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P & C December 1998
- Face Music / Albi
- last update 03-2016
- Example 1: Mongolian Tsam Performance
Inside the monastery the Tsam play starts with a ritual action for the Gods of Fertility and Death Yama, Tshoijoo respectively. Neither the general public nor the lower clergy are allowed to participate.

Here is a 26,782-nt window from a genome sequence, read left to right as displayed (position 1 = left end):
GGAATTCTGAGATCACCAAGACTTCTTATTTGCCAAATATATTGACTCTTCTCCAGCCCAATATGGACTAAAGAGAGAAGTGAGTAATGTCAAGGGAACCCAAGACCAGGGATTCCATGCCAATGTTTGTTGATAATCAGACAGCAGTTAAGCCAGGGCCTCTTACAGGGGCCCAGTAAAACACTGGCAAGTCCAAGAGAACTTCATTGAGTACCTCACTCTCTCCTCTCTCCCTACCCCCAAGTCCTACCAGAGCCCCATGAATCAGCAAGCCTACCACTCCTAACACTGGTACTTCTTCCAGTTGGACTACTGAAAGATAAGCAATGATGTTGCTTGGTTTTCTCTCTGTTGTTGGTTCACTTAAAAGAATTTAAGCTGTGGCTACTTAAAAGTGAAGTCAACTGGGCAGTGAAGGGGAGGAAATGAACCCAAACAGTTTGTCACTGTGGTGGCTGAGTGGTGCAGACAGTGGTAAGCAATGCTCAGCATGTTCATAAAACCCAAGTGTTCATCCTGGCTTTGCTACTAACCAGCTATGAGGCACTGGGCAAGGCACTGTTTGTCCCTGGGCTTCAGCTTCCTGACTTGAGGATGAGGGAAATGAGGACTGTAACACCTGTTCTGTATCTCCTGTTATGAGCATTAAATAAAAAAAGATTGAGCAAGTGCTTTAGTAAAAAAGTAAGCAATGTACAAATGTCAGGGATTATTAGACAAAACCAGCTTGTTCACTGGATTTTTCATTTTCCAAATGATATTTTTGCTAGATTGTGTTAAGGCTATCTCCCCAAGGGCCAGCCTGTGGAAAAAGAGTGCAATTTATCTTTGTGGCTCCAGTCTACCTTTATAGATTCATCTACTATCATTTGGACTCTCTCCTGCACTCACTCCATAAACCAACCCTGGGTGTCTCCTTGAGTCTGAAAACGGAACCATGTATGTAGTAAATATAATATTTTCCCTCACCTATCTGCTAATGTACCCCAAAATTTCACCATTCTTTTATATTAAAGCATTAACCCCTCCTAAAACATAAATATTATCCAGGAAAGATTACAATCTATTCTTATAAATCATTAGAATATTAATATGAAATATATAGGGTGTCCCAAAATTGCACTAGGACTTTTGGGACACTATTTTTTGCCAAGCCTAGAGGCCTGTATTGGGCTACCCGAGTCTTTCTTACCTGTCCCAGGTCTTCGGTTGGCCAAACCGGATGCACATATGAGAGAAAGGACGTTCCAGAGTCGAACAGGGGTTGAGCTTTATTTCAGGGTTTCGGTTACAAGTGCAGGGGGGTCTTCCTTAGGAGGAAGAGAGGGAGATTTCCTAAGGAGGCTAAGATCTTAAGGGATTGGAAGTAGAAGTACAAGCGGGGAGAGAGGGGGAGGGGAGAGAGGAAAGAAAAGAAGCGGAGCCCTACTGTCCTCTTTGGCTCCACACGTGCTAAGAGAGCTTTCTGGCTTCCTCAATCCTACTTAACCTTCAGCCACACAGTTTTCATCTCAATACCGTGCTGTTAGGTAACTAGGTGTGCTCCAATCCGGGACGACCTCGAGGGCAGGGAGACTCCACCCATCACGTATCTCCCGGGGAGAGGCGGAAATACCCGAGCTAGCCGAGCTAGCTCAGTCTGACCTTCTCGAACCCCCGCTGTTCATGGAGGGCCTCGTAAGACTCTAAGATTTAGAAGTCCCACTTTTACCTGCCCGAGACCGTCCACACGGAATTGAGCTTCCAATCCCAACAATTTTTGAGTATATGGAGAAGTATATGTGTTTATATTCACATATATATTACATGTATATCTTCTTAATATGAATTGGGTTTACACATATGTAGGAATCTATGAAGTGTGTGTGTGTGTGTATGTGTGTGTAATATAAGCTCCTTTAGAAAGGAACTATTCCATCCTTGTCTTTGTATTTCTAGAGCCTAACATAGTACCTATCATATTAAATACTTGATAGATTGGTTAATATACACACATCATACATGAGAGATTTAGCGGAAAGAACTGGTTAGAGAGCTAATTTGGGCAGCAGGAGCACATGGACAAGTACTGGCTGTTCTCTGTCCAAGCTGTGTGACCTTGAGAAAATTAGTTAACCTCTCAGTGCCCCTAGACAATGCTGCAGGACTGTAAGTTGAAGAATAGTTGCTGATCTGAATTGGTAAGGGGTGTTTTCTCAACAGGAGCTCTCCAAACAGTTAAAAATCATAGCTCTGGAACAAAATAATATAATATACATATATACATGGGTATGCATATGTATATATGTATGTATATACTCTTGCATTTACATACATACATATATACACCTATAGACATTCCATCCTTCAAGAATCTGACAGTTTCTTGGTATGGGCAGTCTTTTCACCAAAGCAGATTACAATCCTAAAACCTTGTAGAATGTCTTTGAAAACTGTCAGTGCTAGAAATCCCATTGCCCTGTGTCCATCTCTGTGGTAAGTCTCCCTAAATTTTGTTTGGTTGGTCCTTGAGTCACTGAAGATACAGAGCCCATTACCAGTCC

At the same time there are made preparations outside the monastery. In front of the monastery, a smaller circle and around it a bigger one are drawn with limestone, chalk or flour. The bigger circle constitutes the boundary the audience is not allowed to overstep. The masks are supposed to dance in the ring between these two circles. Then there are drawn two further circles, inbetween which the Black-Hat-Magicians "Shanak" will perform. In the middle of the smallest circle there is put up a table covered with a tiger skin and a blanket made from silk. At the four corners of the table there are poles stuck into the earth which carry pennants. Inbetween these poles there is put up a baldaquin-like screen with a coloured covering. The Zor (a sacrifical offering made from dough), which is the central issue of the ritual play, is put on the table. The Zor is of even greater importance for the Mongolians than the Lingka (human sacrifice made from dough) is for the Tibetians.